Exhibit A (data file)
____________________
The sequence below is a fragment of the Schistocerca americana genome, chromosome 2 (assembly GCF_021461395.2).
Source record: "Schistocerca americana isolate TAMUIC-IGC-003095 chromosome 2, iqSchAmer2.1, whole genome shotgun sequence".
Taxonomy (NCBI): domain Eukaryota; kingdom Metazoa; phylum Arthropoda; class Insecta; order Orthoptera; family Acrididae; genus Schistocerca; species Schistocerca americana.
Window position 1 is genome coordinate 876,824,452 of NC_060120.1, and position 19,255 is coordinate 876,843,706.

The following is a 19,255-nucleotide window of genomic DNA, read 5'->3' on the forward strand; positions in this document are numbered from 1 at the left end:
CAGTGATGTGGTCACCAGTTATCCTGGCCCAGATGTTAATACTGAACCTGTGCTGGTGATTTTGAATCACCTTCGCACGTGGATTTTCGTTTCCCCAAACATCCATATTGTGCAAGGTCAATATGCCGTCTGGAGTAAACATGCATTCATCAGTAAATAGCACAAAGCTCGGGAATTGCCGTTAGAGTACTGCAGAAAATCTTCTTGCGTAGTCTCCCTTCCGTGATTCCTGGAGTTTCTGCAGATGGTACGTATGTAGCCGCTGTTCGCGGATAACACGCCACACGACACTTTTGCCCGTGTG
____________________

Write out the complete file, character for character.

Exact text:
The sequence below is a fragment of the Schistocerca americana genome, chromosome 2 (assembly GCF_021461395.2).
Source record: "Schistocerca americana isolate TAMUIC-IGC-003095 chromosome 2, iqSchAmer2.1, whole genome shotgun sequence".
Taxonomy (NCBI): domain Eukaryota; kingdom Metazoa; phylum Arthropoda; class Insecta; order Orthoptera; family Acrididae; genus Schistocerca; species Schistocerca americana.
Window position 1 is genome coordinate 876,824,452 of NC_060120.1, and position 19,255 is coordinate 876,843,706.

The following is a 19,255-nucleotide window of genomic DNA, read 5'->3' on the forward strand; positions in this document are numbered from 1 at the left end:
CAGTGATGTGGTCACCAGTTATCCTGGCCCAGATGTTAATACTGAACCTGTGCTGGTGATTTTGAATCACCTTCGCACGTGGATTTTCGTTTCCCCAAACATCCATATTGTGCAAGGTCAATATGCCGTCTGGAGTAAACATGCATTCATCAGTAAATAGCACAAAGCTCGGGAATTGCCGTTAGAGTACTGCAGAAAATCTTCTTGCGTAGTCTCCCTTCCGTGATTCCTGGAGTTTCTGCAGATGGTACGTATGTAGCCGCTGTTCGCGGATAACACGCCACACGACACTTTTGCCCGTGTG